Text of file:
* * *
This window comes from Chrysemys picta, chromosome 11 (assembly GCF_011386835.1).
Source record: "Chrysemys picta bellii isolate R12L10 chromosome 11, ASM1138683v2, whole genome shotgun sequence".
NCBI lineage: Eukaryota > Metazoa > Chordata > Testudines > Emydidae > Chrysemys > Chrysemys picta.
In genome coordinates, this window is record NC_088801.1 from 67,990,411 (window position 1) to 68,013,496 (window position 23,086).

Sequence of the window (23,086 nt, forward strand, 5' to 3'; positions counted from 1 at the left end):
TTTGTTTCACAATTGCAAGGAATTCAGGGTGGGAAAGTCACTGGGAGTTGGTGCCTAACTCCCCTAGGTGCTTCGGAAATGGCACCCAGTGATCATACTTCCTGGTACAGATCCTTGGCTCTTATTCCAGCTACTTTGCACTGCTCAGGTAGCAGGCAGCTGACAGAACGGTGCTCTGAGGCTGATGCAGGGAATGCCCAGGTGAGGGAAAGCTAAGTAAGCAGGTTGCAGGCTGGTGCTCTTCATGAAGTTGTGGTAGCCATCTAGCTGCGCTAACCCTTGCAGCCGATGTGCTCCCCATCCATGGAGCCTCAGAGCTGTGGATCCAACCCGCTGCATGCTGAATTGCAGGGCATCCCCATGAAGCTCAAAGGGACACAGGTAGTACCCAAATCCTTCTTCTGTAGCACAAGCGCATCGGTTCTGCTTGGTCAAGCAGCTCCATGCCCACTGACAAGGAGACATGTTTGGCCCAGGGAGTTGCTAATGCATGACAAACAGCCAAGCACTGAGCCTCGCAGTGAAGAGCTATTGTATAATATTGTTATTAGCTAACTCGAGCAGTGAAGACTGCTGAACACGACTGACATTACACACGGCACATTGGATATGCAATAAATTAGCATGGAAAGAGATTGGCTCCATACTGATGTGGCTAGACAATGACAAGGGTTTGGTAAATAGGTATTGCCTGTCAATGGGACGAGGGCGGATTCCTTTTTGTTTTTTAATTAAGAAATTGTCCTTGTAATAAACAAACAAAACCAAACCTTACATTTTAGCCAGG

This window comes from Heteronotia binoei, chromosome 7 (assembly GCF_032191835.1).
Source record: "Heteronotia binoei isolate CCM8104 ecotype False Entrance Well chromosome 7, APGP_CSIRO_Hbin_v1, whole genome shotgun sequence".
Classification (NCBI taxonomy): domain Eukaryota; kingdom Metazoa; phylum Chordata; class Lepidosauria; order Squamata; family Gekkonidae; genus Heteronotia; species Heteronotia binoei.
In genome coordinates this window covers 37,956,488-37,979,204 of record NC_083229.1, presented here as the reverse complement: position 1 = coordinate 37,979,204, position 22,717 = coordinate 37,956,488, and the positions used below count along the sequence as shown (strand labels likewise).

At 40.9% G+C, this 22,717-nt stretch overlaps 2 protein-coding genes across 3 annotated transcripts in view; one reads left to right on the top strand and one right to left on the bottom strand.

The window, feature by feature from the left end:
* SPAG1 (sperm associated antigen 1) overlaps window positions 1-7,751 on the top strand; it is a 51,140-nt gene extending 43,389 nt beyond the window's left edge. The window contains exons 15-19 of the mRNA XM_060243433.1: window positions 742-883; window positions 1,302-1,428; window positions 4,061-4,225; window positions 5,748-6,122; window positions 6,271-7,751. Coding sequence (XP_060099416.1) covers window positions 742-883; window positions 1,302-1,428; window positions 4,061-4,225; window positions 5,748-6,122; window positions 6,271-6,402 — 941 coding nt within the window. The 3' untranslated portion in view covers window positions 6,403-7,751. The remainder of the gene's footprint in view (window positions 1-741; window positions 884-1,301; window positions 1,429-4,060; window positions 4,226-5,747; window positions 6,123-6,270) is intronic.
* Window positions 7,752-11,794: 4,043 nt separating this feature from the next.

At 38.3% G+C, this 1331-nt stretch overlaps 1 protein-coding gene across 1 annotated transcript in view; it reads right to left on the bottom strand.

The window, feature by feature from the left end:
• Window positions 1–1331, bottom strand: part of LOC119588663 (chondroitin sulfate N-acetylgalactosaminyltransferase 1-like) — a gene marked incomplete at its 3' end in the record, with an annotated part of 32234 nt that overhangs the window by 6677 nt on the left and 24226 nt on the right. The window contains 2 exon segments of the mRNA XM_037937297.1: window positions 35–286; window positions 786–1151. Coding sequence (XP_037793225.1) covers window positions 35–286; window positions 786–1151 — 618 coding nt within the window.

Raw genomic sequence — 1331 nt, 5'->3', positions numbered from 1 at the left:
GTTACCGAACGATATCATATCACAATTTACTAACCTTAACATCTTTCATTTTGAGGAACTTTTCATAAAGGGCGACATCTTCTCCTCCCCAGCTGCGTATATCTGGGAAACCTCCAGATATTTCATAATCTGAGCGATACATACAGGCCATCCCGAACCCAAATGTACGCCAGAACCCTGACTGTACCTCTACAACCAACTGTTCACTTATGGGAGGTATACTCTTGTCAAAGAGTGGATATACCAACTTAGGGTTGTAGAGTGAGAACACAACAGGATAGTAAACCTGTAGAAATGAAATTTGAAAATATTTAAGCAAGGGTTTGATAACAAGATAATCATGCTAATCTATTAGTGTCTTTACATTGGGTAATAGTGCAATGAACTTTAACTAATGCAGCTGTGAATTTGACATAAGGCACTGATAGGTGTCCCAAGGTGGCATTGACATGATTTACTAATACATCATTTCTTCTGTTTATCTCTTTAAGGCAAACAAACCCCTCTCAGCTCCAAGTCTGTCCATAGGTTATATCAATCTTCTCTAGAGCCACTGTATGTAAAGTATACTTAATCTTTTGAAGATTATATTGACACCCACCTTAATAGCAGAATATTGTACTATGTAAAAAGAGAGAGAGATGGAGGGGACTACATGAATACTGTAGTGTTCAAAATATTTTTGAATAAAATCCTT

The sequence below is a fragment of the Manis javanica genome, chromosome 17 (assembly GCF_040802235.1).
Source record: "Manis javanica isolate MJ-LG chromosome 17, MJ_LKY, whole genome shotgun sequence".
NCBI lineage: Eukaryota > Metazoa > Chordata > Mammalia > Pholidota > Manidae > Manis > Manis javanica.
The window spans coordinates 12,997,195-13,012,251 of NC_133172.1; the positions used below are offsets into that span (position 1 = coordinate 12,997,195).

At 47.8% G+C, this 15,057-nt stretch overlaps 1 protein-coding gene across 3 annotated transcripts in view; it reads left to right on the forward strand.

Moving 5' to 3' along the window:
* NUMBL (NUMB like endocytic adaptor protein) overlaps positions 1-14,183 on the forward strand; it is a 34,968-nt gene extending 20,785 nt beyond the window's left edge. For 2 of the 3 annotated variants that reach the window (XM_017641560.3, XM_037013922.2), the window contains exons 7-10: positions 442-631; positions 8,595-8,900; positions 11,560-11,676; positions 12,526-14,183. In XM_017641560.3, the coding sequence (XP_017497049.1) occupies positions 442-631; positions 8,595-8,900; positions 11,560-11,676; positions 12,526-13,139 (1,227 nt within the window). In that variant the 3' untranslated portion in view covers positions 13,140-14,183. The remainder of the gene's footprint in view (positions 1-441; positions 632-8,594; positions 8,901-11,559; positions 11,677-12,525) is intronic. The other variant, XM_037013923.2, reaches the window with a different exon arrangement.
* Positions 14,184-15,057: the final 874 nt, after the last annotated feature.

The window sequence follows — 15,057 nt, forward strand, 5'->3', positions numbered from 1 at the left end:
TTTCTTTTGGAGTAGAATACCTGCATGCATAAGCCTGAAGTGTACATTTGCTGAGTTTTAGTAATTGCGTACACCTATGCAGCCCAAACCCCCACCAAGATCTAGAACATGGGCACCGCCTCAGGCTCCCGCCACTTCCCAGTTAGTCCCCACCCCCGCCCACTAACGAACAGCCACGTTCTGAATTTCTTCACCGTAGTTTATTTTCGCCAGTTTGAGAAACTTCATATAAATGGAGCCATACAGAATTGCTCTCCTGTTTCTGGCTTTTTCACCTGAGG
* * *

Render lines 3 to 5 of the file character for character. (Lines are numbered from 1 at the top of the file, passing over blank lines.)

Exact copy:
NCBI lineage: Eukaryota > Metazoa > Chordata > Testudines > Emydidae > Chrysemys > Chrysemys picta.
In genome coordinates, this window is record NC_088801.1 from 67,990,411 (window position 1) to 68,013,496 (window position 23,086).

Sequence of the window (23,086 nt, forward strand, 5' to 3'; positions counted from 1 at the left end):